to radical queer, lesbian, gay transgender groups: http://asgdre.blogsp…nte-nuevas.html
To peasant organizations: http://fncezoficial….&max-results=15
Even the anti-government leftists from PRV-Ruptura-tercer camino take a clear stand against the fascist violence as you can see on their web site: https://www.facebook.com/prv.rupturatercercamino

Most people killed up to now were government supporters or not involved (like the guy on a motorcycle who got his head cut off yesterday night while driving o a road were opposition members had placed a wire on 4-5 feet height
http://www.noticias24.com/venezuela/noticia/223787/barbarie-en-la-av-romulo-gallegos-un-joven-murio-degollado-por-una-guaya-atravesada-en-plena-via/
As one of the central organizers and advisors of the protests said to do:
http://www.noticias24.com/venezuela/noticia/223829/militar-opositor-retirado-recomendo-el-uso-de-alambres-para-trancar-las-calles/

The government has assumed responsibility for the death of Juan Montoya (leftist grass roots leader from the popular neighborhood “23 de Enero” in Caracas and Bassil Dacosta, opposition student. They were shot by members of the special secret police SEBIN. The members of the forces have been arrested as well as the responsible commander and the head of the SEBIN has been replaced. It is still under investigation why they were on the streets since the SEBIN had the presiential order not to leave their barracks, but it did not follow the order. The death of Genesis Carmona, mentioned here, seems to have been caused by a shot fired by her own co-protesters, she got a bullet in her had from the back, while she was facing the police. That was confirmed not only by balistic exams, but also by videos.

El Libertario has always allied with far right wing students during the last decade. Here when they participated together with right wing students in 2007 trying to burn the school for social work in the Central University and throwing rocks, bottles and even shooting to prevent 123 chavista students and workers having an assembly to get out: http://venezuelanalysis.com/news/2814
here the video: http://www.youtube.com/watch?v=Pw4FRfd9Wyo
Here the propaganda article by El Libertario:
http://cnainforma.blogspot.com/2007/11/dos-amigos-de-la-cna-de-venezuela.html
In the article El Libertario “forgot” to mention that injured right wing students were injured by stones from their own people and that the only one injured by gunfire was a chavista shot by a right wing student…
By the way: The student’s demonstrations in 2007, in which El Libertario participated, were against the decision of the government to force public universities to stop admission exames and give all people access to universites.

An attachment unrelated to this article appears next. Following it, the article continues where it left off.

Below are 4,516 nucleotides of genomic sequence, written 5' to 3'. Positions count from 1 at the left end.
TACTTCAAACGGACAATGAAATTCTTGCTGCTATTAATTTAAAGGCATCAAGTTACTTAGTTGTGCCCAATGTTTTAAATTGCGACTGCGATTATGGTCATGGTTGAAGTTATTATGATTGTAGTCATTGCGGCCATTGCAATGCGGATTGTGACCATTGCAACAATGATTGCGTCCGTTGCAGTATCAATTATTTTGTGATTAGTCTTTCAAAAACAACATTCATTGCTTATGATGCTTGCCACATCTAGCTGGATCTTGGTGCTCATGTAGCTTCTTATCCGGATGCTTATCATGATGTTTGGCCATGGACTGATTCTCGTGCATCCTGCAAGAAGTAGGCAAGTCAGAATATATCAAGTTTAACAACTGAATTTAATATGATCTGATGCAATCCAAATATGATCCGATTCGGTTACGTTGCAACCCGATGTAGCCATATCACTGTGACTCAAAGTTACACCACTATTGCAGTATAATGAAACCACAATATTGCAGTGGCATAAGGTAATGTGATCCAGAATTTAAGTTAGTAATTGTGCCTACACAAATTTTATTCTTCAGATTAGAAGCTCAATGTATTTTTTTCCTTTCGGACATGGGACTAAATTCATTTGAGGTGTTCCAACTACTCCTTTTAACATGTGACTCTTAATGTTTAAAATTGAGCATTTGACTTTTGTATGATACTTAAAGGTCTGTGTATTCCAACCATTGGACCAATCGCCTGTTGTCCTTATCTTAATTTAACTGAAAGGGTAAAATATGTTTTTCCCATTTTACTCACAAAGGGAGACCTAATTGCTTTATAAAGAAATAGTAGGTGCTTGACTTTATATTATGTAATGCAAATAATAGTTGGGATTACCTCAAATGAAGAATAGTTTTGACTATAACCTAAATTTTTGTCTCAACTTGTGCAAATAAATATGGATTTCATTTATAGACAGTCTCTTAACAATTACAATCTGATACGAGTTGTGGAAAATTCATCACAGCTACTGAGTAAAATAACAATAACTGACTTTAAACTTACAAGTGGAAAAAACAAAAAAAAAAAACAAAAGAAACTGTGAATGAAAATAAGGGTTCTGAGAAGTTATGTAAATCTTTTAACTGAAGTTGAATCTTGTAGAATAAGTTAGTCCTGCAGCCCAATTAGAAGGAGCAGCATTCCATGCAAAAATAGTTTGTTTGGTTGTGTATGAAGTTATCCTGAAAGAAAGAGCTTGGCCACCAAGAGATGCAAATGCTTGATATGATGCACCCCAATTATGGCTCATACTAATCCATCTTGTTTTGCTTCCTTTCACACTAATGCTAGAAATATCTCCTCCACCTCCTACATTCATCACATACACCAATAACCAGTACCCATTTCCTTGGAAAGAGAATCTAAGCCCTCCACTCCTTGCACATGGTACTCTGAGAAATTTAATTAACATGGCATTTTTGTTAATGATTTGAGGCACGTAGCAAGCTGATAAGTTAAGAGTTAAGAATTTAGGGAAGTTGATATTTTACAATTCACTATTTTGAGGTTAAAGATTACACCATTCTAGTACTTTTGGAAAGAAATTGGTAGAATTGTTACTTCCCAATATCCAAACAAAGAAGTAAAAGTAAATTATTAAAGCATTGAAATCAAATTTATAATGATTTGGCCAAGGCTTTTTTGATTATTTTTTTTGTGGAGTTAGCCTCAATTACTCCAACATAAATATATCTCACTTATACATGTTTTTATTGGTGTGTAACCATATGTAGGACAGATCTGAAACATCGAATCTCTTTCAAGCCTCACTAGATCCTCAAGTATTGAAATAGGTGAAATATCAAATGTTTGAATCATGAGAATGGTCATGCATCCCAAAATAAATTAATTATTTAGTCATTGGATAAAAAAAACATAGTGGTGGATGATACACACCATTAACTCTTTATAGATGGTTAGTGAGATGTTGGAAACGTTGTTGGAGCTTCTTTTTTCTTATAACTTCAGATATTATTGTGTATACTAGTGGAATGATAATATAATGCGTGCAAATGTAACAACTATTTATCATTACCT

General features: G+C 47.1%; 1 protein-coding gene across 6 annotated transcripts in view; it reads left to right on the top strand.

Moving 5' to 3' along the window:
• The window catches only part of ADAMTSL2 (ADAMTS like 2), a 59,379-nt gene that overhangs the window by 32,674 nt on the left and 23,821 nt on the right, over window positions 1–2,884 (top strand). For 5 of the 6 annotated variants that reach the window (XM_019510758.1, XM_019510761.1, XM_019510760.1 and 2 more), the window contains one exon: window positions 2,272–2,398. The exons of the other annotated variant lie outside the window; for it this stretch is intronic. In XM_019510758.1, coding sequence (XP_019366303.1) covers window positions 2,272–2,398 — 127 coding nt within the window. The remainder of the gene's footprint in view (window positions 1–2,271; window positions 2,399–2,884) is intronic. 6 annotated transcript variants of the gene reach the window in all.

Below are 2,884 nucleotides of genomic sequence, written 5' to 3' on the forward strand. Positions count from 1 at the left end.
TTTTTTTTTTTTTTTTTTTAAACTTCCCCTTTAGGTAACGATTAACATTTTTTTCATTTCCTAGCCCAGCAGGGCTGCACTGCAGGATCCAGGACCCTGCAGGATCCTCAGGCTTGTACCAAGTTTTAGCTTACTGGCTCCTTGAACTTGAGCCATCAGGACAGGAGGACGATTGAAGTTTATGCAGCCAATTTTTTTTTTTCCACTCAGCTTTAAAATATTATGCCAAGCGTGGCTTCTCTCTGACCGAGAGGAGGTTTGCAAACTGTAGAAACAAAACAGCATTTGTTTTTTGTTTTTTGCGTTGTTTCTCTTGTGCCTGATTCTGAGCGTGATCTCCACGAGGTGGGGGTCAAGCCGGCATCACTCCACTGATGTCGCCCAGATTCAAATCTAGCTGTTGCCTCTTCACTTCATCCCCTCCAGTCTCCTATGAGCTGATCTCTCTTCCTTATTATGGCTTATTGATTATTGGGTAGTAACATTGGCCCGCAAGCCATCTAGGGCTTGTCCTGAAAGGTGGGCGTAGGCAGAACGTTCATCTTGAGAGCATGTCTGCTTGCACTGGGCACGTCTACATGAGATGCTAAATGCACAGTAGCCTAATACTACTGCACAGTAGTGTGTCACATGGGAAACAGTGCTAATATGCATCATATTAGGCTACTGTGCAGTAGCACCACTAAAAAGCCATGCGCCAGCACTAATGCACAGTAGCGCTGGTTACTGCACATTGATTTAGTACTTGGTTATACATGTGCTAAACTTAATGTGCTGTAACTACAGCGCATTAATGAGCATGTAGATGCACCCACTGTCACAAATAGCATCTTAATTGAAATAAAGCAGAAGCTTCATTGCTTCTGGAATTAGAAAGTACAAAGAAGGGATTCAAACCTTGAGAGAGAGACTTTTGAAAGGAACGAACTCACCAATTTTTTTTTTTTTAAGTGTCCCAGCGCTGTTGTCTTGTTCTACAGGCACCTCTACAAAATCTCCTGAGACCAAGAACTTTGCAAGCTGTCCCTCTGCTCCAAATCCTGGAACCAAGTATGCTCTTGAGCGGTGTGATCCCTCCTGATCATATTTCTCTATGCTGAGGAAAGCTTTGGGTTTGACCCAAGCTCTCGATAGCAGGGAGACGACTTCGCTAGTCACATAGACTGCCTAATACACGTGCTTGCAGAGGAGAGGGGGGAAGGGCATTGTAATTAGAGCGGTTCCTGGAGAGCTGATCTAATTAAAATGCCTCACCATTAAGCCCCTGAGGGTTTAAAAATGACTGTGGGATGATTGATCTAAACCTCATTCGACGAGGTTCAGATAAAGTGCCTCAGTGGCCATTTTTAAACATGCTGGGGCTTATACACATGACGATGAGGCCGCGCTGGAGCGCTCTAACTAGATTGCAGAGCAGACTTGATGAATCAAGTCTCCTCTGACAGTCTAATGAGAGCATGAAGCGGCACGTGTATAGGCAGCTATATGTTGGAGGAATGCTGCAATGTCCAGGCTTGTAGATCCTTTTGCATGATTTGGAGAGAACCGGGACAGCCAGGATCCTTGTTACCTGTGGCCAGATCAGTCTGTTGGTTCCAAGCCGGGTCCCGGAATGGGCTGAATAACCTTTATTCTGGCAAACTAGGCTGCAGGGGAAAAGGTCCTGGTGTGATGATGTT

ROAR Magazine should decide it is a leftist media or if it wants to be part of creating confusion among leftists and support extreme right wingers.

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Jerome Roos February 23, 2014 at 14:11

Thanks for this Dario, much appreciated. If you would be interested in writing a slightly longer critique of El Libertario’s position in article-form (debunking some of the myths and exaggerations about the violence as you do here), we’d be happy to run it on ROAR. Our purpose is not to mislead or create confusion, but to stimulate debate — so I am very grateful you decided to comment here. Let me know if you have time and/or would be interested.

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Dario Azzellini February 23, 2014 at 15:29

Sorry Jerome, I am not interested in this kind of pluralism nor do I believe in it. I don’*t think inhuman lies are part of freedom of speech. I also don’t discuss with fascists. Media and public persons have responsibilities. You should deal with them and see what you publish. If this is what you publish, it is not my arena. El Libertario has been marginalized even by most anarchists… it is mainly weird first world anarchists which apparently think that it is enough to say “we are anarchists” to be one (regardless of what you do or say) that keep giving them a voice and bringing them back into the game… there are enough voices from the grassroots and most are very critical… in fact they even organized a huge demonstration a few days ago against the fascist mobilization and at the same time very critical of the government (although supporting it) under the slogan “golpe de timón” (change of course, a famous text of Chávez shortly before his death in which Chávez claimed for a radical change of course and deepening of the revolution). Mussolini founded his fascist movement relying strongly on two dissident anarchist factions (one led by Filippo Corridoni the other by Libero Tancredis) why Mussolini himself was a militant of the socialist party before… a label does not say anything.

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dan February 25, 2014 at 00:06

“Most people killed up to now were government supporters or not involved ”